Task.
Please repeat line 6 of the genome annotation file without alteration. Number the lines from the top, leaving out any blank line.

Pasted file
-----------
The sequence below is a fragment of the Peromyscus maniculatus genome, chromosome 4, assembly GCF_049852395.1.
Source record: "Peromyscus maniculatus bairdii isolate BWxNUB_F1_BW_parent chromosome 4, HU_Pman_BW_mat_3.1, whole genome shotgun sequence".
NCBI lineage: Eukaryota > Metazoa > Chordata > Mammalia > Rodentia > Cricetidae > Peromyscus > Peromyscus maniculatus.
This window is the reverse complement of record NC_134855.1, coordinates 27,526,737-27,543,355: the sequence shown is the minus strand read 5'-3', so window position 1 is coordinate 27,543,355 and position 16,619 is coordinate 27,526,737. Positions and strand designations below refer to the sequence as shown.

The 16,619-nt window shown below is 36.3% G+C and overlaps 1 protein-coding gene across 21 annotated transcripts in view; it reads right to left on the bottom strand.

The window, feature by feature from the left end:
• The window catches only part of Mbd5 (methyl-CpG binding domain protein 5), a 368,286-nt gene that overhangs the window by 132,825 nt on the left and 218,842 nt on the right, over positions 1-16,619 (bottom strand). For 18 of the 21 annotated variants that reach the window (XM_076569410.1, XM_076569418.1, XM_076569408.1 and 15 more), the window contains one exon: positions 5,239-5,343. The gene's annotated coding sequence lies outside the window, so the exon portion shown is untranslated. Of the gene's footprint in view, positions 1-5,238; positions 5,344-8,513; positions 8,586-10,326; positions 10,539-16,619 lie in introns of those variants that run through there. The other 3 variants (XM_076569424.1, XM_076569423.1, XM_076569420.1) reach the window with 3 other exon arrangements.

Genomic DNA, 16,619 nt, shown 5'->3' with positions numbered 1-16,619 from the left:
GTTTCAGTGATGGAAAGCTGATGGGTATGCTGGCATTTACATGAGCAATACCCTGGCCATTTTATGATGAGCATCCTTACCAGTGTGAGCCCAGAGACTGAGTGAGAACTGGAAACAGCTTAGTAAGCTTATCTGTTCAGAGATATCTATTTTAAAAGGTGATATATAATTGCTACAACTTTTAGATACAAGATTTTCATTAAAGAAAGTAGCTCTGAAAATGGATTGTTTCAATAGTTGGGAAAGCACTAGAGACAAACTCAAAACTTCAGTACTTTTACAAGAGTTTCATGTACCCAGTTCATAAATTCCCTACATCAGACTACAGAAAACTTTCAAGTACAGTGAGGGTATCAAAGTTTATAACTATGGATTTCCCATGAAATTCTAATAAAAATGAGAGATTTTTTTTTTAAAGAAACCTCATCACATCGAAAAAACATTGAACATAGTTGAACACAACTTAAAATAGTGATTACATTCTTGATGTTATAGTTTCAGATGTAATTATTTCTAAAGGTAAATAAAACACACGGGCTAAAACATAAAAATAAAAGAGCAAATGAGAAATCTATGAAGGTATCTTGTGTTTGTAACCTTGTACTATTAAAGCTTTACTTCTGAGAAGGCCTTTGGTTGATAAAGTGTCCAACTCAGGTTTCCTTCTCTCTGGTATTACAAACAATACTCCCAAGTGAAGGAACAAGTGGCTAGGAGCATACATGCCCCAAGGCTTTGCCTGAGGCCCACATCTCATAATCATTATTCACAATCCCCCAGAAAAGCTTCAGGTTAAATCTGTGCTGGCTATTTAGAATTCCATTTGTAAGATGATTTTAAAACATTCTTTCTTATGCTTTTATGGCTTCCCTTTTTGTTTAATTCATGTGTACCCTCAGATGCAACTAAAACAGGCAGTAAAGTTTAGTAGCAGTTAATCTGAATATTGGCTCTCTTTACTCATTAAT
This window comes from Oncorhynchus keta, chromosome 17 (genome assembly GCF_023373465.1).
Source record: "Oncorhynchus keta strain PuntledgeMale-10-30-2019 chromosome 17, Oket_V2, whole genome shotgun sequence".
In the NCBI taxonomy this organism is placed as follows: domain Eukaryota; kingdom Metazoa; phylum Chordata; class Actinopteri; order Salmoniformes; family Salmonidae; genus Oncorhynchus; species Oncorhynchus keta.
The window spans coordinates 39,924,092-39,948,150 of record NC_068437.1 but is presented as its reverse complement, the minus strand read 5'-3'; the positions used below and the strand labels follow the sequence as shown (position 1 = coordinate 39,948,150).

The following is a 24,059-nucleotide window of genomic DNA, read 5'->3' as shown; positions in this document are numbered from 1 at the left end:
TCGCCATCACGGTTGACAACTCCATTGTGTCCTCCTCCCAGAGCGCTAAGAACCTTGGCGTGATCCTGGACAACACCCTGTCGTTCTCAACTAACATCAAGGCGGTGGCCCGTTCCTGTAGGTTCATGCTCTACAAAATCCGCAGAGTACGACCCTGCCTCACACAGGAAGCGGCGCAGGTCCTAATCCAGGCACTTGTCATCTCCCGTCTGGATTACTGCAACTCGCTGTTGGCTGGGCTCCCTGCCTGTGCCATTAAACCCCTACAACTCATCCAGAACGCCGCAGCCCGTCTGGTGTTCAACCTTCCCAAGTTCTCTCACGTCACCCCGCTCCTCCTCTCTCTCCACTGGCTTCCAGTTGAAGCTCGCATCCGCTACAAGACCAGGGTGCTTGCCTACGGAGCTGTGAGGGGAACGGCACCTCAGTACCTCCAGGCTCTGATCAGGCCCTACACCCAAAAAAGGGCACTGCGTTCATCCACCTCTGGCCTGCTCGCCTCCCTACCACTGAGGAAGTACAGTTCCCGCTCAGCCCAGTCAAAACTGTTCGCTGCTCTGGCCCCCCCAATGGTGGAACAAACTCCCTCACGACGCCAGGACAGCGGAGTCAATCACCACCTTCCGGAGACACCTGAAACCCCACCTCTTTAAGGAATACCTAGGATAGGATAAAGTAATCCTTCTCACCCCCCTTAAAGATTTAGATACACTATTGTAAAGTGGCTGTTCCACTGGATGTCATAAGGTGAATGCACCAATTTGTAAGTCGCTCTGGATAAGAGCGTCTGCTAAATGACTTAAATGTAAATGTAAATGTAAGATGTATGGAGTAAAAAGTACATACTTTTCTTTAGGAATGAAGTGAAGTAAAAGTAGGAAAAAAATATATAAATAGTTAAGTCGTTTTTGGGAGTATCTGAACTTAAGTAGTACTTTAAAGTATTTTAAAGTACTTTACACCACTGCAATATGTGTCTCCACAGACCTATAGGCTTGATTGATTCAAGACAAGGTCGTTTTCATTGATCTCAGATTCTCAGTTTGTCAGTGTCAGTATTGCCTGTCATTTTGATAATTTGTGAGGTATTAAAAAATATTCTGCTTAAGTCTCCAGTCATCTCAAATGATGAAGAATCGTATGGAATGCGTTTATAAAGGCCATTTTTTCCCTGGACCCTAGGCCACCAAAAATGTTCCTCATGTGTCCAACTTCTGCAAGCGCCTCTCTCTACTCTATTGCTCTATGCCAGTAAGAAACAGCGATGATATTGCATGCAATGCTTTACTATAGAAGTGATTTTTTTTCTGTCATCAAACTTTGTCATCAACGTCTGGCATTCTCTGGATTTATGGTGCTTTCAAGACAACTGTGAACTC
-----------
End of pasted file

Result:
The window, feature by feature from the left end: